# Tracing a recursive function

#### zulfi100

Joined Jun 7, 2012
656
Hi,
I am tracing the following recursive function but i am going into an infinite loop. However when i run the function as a java program its generating an answer. The function is:
static int fun(int i)
{
boolean res=false;
if(i%2==1)
res=true;
else
res=false;

if ( res )
return (i++);
else
return fun(fun( i - 1 ));
}

It has to be invoked using:

fun(4):
My steps of tracing are as follows:
fun(4)
= fun(fun(3))
= fun(4)
= fun(fun(3))
= fun(4)

Can somebody please tell me where i am making the mistake??

Zulfi.

#### WBahn

Joined Mar 31, 2012
26,398
If i happens to be 100, what is the value returned by the statement

return (i++);

#### RBR1317

Joined Nov 13, 2010
605
While I am not a Java programmer, it does seem a little strange to call a particular function from within that function's own definition.

#### WBahn

Joined Mar 31, 2012
26,398
While I am not a Java programmer, it does seem a little strange to call a particular function from within that function's own definition.
This is known as recursion and is a VERY common programming approach to many problems.

A trivial example would be to find the factorial function using recursion:

Code:
int fact(int n)
{
if (n < 1)
return 1;
return n * fact(n-1);
}

#### MrAl

Joined Jun 17, 2014
7,968
Hi,
I am tracing the following recursive function but i am going into an infinite loop. However when i run the function as a java program its generating an answer. The function is:
static int fun(int i)
{
boolean res=false;
if(i%2==1)
res=true;
else
res=false;

if ( res )
return (i++);
else
return fun(fun( i - 1 ));
}

It has to be invoked using:

fun(4):
My steps of tracing are as follows:
fun(4)
= fun(fun(3))
= fun(4)
= fun(fun(3))
= fun(4)

Can somebody please tell me where i am making the mistake??

Zulfi.
Hi,

What exactly are you trying to accomplish here?

Yeah, recursive functions are common because sometimes the easiest way is to use recursion. Another example would be when parsing a file system for files and directories. If we call the function for the root directory it can then call itself whenever it encounters a sub directory, and thus gather all the file and directory names. If we did not do it that way we'd have to get all the directories first, creating a 'flat' list, then go through the list one at a time getting all the files. The recursive method is more elegant too. The function has to be written as a reentrant function so that it can hold previous values if needed. Just dont run out of stack space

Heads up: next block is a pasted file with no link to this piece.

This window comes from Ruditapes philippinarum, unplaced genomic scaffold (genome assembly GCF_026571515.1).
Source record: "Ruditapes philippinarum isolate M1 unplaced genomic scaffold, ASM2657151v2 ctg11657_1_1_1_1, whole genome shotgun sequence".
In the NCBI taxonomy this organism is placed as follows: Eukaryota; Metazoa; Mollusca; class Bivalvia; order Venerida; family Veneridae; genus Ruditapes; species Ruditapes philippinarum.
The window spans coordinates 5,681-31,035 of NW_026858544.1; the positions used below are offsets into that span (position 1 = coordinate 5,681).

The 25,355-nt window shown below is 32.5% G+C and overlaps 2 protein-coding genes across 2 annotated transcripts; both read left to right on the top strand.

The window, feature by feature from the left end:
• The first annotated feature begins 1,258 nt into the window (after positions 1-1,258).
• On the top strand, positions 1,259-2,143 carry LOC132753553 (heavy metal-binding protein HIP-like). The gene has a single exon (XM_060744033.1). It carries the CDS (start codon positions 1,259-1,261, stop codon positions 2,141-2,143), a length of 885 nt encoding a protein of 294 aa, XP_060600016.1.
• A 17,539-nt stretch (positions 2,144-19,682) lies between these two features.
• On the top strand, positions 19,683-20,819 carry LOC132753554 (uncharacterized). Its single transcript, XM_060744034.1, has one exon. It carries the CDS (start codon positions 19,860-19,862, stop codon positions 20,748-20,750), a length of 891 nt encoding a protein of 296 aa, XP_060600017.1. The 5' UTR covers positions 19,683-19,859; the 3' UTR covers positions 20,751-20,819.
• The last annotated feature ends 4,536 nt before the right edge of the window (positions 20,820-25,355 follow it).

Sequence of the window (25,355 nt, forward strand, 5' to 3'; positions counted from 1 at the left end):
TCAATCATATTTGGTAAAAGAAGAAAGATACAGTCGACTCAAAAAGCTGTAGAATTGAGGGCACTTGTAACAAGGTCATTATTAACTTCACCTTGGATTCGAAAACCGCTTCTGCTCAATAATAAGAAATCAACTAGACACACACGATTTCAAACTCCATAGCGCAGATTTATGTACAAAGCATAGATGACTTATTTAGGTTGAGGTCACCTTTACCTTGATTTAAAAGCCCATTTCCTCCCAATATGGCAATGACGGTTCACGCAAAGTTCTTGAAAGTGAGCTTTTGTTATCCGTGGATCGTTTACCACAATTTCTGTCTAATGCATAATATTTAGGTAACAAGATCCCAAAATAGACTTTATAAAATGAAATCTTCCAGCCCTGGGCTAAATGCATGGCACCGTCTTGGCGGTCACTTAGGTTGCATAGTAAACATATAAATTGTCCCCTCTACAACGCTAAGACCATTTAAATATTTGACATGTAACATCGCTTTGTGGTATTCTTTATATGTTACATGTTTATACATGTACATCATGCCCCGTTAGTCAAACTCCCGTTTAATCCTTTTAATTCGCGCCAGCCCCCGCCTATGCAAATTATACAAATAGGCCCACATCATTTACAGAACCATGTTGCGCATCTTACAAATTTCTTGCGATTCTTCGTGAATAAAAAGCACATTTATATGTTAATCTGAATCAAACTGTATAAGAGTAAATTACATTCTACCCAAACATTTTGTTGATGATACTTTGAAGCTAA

#### zulfi100

Joined Jun 7, 2012
656
Hi,

What exactly are you trying to accomplish here?

Yeah, recursive functions are common because sometimes the easiest way is to use recursion. Another example would be when parsing a file system for files and directories. If we call the function for the root directory it can then call itself whenever it encounters a sub directory, and thus gather all the file and directory names. If we did not do it that way we'd have to get all the directories first, creating a 'flat' list, then go through the list one at a time getting all the files. The recursive method is more elegant too. The function has to be written as a reentrant function so that it can hold previous values if needed. Just dont run out of stack space

#### zulfi100

Joined Jun 7, 2012
656
Thanks WBahn, I am able to solve this problem. Thanks Mr AI for your explanation and a very useful example.

Actually, I am trying to generate the output of recursive function manually. I am calling it Tracing. I saw this method in a book and then i downloaded few recursive methods & tried to apply the method on them. I was able to run only one correctly. Rest were giving me problems. But now things are clear.

Fun(4)

= fun(fun(3))

= fun(3): Note return (3++) would return 3 and not 4

= 3
Zulfi.

#### WBahn

Joined Mar 31, 2012
26,398
Good, you got it!

What you are doing goes by a number of names. Tracing is one of them. It is also called desk-checking and several others. It's an extremely valuable method both for learning how an algorithm works and also for figuring out why an algorithm doesn't work.